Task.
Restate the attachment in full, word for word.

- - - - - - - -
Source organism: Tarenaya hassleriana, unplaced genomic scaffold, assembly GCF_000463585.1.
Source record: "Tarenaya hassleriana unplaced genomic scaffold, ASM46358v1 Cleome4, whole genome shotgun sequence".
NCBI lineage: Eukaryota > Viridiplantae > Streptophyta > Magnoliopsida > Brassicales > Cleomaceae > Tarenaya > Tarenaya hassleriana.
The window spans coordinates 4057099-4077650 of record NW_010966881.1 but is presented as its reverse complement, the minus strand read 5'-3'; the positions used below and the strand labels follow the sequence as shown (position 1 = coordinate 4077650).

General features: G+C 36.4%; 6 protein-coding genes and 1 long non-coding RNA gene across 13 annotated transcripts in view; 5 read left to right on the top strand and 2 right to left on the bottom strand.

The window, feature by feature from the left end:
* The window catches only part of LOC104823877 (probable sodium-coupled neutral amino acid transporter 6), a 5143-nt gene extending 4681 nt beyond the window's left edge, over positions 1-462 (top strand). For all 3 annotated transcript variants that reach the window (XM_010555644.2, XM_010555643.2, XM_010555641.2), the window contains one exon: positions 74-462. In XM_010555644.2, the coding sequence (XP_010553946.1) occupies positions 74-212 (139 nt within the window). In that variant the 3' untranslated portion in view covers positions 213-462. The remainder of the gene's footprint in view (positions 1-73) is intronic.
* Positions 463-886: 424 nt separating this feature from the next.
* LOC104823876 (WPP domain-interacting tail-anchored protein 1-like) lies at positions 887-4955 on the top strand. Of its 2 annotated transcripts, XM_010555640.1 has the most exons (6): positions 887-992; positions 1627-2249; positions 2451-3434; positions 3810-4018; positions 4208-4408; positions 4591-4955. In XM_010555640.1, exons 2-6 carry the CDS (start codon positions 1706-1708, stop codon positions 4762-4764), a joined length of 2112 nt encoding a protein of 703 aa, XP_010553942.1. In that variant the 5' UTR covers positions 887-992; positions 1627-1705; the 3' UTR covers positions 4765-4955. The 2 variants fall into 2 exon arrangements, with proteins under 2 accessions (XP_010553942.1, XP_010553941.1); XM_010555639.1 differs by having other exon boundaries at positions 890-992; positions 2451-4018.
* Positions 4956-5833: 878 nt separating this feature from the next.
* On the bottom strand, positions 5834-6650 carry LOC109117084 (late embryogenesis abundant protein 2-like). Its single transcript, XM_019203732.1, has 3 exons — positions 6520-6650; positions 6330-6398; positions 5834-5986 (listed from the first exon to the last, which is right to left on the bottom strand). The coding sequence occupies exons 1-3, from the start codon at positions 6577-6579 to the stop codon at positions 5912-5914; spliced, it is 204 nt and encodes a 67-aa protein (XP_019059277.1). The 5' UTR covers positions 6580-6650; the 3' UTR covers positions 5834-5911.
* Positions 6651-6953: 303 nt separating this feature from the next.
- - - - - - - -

Source organism: Tarenaya hassleriana, unplaced genomic scaffold, assembly GCF_000463585.1.
Source record: "Tarenaya hassleriana unplaced genomic scaffold, ASM46358v1 Cleome4, whole genome shotgun sequence".
NCBI lineage: Eukaryota > Viridiplantae > Streptophyta > Magnoliopsida > Brassicales > Cleomaceae > Tarenaya > Tarenaya hassleriana.
The window spans coordinates 4057099-4077650 of record NW_010966881.1 but is presented as its reverse complement, the minus strand read 5'-3'; the positions used below and the strand labels follow the sequence as shown (position 1 = coordinate 4077650).

General features: G+C 36.4%; 6 protein-coding genes and 1 long non-coding RNA gene across 13 annotated transcripts in view; 5 read left to right on the top strand and 2 right to left on the bottom strand.

The window, feature by feature from the left end:
* The window catches only part of LOC104823877 (probable sodium-coupled neutral amino acid transporter 6), a 5143-nt gene extending 4681 nt beyond the window's left edge, over positions 1-462 (top strand). For all 3 annotated transcript variants that reach the window (XM_010555644.2, XM_010555643.2, XM_010555641.2), the window contains one exon: positions 74-462. In XM_010555644.2, the coding sequence (XP_010553946.1) occupies positions 74-212 (139 nt within the window). In that variant the 3' untranslated portion in view covers positions 213-462. The remainder of the gene's footprint in view (positions 1-73) is intronic.
* Positions 463-886: 424 nt separating this feature from the next.
* LOC104823876 (WPP domain-interacting tail-anchored protein 1-like) lies at positions 887-4955 on the top strand. Of its 2 annotated transcripts, XM_010555640.1 has the most exons (6): positions 887-992; positions 1627-2249; positions 2451-3434; positions 3810-4018; positions 4208-4408; positions 4591-4955. In XM_010555640.1, exons 2-6 carry the CDS (start codon positions 1706-1708, stop codon positions 4762-4764), a joined length of 2112 nt encoding a protein of 703 aa, XP_010553942.1. In that variant the 5' UTR covers positions 887-992; positions 1627-1705; the 3' UTR covers positions 4765-4955. The 2 variants fall into 2 exon arrangements, with proteins under 2 accessions (XP_010553942.1, XP_010553941.1); XM_010555639.1 differs by having other exon boundaries at positions 890-992; positions 2451-4018.
* Positions 4956-5833: 878 nt separating this feature from the next.
* On the bottom strand, positions 5834-6650 carry LOC109117084 (late embryogenesis abundant protein 2-like). Its single transcript, XM_019203732.1, has 3 exons — positions 6520-6650; positions 6330-6398; positions 5834-5986 (listed from the first exon to the last, which is right to left on the bottom strand). The coding sequence occupies exons 1-3, from the start codon at positions 6577-6579 to the stop codon at positions 5912-5914; spliced, it is 204 nt and encodes a 67-aa protein (XP_019059277.1). The 5' UTR covers positions 6580-6650; the 3' UTR covers positions 5834-5911.
* Positions 6651-6953: 303 nt separating this feature from the next.